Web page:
In the readings for today's Sunday liturgy, one is struck anew by the descriptions of God's fatherly tenderness and motherly protectiveness. We are called God's beloved children now, even imperfect as we are! And Jesus calls himself "The Good Shepherd" (Jn 10:11). Unlike the hired hand who gets paid for watching over the sheep, but is not personally invested in their welfare, Jesus pays dearly with his own life to ward off dangers that threaten his flock. When the wolf (evil) comes to attack the sheep, the hired hand runs off, only concerned about saving himself. But the Good Shepherd stays and lays down his life for his sheep (Jn 10:15). And that means each and every sheep in the fold as well as "other sheep that do not belong to this fold" for whom Christ must also lay down his life, so that there may be "one flock and one shepherd" (Jn 10:16).
Once for Every One
In the Short Text, Julian made an astounding observation: I saw truly that if he might die as often as once for every man [or woman] who shall be saved, as he died once for all, love would never let him have rest until he had done it."
Indeed, the church believes that, throughout the world, Christ, the Good Shepherd, is being immolated on the altar for the salvation of his "flock," that is, all humankind, until the end of time. He allows himself to be bound like a sacrificial lamb under the appearances of bread and wine so that he might be truly and mystically present to those who receive him in Eucharist. By so doing, he enters into every person's suffering, in every time and place, having no regard for the cost. As Julian interpreted Christ's intention:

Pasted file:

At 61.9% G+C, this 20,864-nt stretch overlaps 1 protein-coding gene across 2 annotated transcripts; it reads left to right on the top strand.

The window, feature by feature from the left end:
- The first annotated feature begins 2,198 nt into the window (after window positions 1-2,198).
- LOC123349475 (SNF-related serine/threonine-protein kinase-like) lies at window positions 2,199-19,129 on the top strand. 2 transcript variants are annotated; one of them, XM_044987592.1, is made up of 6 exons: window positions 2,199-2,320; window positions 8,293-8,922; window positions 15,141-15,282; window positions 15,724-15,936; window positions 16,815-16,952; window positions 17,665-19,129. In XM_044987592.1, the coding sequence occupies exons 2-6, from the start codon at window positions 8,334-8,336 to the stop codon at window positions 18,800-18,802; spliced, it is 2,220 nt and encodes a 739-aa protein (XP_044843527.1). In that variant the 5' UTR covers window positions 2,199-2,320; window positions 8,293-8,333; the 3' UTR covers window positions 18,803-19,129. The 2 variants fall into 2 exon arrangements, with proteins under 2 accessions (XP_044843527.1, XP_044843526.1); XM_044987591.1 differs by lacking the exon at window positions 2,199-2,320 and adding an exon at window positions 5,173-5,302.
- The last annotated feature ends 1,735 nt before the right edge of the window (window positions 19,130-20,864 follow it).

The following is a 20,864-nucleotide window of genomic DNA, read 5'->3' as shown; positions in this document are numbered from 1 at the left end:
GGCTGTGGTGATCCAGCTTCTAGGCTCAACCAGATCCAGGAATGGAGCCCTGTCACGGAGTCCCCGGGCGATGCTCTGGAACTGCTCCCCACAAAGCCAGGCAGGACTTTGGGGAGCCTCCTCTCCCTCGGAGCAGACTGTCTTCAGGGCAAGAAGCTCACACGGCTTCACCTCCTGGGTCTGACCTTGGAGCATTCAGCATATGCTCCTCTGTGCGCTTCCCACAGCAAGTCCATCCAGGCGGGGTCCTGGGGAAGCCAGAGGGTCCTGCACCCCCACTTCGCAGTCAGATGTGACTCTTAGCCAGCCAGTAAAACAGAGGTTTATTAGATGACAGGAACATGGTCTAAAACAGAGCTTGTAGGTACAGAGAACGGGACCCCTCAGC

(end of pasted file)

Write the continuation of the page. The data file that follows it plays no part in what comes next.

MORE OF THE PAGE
How should it then be that I should not for thy love do all that I might?
Every time we hear of another catastrophe, a terrible earthquake, a deadly avalanche, the drowning of refugees at sea, the beheading or shooting of victims of religious and ethnic persecution, mass migrations of millions of men, women and children because of wars, we may wonder where The Good Shepherd is in all this horror. How is he guiding and protecting his "flock"?
We may be sure that Christ is laying down his life with each and every victim, consoling every one of the suffering, the mourning, the fleeing, the terrified, and bringing volunteers and aid workers to the rescue in his name to give medical aid and spiritual comfort. As tragic as the stories of destruction and death are, we must find hope in the fact that there are also countless untold stories of people helping people, bringing love, compassion, and strength to the victims. This is where the Good Shepherd is, walking among the rubble in Nepal, tending his loved ones. And out of all this shock and horror and suffering, he will bring a miraculous transformation. In every dying, we must believe there will always be a rising. The Good Shepherd will never abandon his children, which is "what we are now." And when it is revealed "what we shall be," we shall see him "face to face," and recognize his voice, the voice that speaks to every one of us, in every crisis of our lives: How should it then be that I should not for thy love do all that I might?